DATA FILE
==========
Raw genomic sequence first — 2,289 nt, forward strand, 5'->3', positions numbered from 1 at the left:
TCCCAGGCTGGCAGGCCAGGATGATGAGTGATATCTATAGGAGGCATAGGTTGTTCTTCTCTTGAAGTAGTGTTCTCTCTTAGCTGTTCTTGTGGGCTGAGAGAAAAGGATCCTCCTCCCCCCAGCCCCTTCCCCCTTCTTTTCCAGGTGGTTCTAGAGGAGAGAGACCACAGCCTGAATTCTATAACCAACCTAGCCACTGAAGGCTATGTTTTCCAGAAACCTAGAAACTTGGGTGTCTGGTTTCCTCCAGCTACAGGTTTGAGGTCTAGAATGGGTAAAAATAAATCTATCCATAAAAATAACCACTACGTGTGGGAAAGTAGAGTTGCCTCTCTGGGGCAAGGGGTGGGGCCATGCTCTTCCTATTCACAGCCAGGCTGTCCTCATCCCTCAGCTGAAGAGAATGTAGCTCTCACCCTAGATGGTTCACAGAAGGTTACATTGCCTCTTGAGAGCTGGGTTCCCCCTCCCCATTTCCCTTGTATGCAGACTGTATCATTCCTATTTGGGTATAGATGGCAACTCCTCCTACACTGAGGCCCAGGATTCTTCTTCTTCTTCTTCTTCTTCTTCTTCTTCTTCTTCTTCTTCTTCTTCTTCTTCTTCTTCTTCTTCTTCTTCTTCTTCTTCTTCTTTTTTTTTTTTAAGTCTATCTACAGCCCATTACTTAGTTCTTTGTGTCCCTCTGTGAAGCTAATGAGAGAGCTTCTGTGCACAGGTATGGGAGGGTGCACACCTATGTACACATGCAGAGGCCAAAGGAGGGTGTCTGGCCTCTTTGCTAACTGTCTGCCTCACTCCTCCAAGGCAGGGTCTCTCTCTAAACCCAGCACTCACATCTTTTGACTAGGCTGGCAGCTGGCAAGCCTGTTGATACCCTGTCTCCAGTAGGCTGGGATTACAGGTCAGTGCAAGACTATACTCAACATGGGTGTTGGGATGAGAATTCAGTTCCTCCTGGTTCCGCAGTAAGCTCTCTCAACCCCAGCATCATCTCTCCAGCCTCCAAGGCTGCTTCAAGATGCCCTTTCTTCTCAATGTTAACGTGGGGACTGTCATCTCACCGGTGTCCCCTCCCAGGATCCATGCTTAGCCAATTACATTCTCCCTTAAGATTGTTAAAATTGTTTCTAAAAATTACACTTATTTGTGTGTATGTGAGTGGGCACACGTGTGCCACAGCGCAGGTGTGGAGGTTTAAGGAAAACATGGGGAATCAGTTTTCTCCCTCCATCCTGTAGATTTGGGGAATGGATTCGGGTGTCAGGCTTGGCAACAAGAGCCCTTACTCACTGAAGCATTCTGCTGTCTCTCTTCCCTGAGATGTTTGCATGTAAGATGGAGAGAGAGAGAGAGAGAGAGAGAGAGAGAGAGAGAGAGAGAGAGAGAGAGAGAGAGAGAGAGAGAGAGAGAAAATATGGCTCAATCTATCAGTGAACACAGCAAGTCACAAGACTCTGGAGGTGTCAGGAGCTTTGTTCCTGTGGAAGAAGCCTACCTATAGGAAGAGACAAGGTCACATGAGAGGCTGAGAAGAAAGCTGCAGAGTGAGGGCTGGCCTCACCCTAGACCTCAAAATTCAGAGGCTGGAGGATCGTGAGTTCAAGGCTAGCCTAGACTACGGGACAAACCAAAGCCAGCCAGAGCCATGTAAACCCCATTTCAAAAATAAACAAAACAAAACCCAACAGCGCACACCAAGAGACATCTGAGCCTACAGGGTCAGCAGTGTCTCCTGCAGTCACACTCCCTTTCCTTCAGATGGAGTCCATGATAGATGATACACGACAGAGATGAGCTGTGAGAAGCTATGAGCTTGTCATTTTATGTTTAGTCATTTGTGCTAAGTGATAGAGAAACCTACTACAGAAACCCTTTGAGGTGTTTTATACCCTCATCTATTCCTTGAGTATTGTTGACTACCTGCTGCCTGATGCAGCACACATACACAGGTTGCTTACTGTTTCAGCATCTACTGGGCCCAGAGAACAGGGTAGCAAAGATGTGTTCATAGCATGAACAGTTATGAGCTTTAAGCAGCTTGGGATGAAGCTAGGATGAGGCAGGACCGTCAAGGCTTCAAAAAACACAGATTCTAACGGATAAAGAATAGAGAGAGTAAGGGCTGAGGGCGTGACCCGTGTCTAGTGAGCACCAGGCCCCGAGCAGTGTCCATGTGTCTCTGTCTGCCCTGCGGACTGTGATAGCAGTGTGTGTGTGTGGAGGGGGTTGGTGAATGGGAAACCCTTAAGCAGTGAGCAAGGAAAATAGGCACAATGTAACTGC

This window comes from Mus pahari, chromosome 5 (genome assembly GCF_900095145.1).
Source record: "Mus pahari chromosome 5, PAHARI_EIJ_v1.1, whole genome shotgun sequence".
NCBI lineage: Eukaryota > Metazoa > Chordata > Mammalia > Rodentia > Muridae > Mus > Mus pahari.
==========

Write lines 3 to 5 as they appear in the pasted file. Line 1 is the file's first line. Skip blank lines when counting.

This window comes from Mus pahari, chromosome 5 (genome assembly GCF_900095145.1).
Source record: "Mus pahari chromosome 5, PAHARI_EIJ_v1.1, whole genome shotgun sequence".
NCBI lineage: Eukaryota > Metazoa > Chordata > Mammalia > Rodentia > Muridae > Mus > Mus pahari.